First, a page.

Senator MULCAHY - Honorable senators must bear in mind the great difference in the distance between Canada and any part of the United States and Great Britain, and the distance between Great Britain and Australia. It is a very serious thing for a man to contemplate a voyage to Australia from Great Britain. If he is to come out here, and bring his family with him, he will prefer to know that he will be certain to obtain employment when he arrives here. It is a comparatively small thing for a man to go from Great Britain to Canada or the United States, as, if he is not satisfied, it is possible for him within a few weeks to return to his native country, and possibly to the employment which he left. It is not so in the case of men coming to Australia, and instead of putting difficulties in their way it seems to me that we should, offer them every possible inducement. I have no wish to digress, but I agree with honorable senators who have expressed the opinion that we should offer inducements to immigrants to come here, by providing them with land. We surely have enough of it.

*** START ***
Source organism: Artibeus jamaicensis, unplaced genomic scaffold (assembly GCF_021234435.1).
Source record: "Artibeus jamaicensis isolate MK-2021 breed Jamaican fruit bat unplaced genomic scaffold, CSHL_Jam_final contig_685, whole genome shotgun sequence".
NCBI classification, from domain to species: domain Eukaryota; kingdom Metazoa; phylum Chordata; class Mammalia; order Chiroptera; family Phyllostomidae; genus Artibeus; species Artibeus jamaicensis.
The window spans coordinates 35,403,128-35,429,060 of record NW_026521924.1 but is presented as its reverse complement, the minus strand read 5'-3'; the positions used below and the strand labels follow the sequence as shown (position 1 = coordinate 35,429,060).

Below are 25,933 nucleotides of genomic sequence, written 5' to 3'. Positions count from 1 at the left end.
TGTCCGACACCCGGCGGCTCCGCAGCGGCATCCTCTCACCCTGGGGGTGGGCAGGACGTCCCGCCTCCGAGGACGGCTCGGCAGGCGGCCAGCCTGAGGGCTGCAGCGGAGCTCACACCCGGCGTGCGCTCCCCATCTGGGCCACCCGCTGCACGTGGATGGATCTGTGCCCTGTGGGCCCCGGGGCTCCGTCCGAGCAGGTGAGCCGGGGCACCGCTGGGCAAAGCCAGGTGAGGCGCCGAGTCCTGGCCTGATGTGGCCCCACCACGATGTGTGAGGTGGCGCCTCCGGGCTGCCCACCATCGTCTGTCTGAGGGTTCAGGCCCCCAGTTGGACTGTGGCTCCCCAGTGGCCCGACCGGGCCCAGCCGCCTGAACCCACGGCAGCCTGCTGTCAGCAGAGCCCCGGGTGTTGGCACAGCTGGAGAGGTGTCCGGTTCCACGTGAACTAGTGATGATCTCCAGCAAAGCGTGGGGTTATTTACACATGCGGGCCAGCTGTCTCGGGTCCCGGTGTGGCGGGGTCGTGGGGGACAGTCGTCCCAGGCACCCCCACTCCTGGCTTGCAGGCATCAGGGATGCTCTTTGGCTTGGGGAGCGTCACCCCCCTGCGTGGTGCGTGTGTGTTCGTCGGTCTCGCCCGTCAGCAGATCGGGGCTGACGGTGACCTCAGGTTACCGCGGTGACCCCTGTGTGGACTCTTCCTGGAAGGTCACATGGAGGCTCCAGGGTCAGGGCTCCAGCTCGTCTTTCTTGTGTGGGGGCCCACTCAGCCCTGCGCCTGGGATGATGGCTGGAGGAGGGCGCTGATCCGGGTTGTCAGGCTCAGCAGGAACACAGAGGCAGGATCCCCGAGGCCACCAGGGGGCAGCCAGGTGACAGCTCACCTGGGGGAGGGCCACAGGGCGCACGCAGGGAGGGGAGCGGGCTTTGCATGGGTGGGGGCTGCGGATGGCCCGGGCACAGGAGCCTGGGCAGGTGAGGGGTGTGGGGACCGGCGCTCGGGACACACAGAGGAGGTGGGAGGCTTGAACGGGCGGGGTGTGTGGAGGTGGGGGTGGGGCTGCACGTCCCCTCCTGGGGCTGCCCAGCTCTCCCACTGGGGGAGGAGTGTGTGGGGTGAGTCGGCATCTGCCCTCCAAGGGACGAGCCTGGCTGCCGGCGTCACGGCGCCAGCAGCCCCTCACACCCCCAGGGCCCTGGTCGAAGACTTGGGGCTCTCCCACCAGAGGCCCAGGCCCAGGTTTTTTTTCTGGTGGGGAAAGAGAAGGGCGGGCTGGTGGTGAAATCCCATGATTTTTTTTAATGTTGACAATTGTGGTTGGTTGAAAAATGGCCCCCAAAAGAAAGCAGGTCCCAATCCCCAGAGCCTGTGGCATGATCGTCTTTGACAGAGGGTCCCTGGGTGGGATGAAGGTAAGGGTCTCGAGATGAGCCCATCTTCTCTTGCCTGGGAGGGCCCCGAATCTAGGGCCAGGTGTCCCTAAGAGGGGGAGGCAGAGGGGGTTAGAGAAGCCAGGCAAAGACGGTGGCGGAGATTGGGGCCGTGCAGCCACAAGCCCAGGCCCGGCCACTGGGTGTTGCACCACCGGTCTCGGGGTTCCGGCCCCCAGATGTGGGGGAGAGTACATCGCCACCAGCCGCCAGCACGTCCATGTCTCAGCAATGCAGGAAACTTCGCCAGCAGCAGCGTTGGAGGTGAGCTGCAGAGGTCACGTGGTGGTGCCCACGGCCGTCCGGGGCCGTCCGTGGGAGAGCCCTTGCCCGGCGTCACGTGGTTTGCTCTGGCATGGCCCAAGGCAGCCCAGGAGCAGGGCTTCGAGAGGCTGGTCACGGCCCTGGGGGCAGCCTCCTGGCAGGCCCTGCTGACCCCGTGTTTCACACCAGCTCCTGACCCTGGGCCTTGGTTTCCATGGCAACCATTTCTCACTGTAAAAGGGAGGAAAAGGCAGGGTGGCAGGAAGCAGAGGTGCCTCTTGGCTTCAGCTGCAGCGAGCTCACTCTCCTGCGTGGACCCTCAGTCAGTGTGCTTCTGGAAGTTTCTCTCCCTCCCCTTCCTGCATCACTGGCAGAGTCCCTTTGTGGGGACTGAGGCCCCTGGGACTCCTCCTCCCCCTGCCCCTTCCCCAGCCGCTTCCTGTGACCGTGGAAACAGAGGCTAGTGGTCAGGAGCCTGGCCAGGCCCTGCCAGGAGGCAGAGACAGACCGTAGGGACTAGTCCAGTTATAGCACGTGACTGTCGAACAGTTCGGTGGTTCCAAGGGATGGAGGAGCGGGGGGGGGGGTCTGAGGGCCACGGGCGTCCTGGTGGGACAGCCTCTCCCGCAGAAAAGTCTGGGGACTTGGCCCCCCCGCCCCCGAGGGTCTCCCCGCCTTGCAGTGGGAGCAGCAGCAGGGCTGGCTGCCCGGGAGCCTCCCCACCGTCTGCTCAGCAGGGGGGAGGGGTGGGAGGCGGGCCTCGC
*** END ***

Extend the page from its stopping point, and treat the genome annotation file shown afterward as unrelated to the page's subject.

Senator Stewart - Where is it? It is monopolized.


Senator MULCAHY - We should have no great difficulty in taking the land from those who have monopolized it.


The PRESIDENT - I ask the honorable senator not to discuss the land question.


Senator MULCAHY - It seems to me that in the existing Act, while offering inducements to immigrants in one sentence, we reject them in another. I hope that this Bill will not be materially altered in. Committee. If I thought that in Committee it would be amended in such a way as to remove provisions which I consider improvements upon the existing law, I should vote against the second reading. Whilst I recognise the consistency of honorable senators who are prepared to oppose the Bill, I am glad to see that the members of the Labour Party, as a body, are going to support the Government in passing this legislation.


Senator Findley - No.


Senator MULCAHY - Perhaps I should have said that the majority of the members of the Labour Party will support the Government, and I shall be sorry if they do not.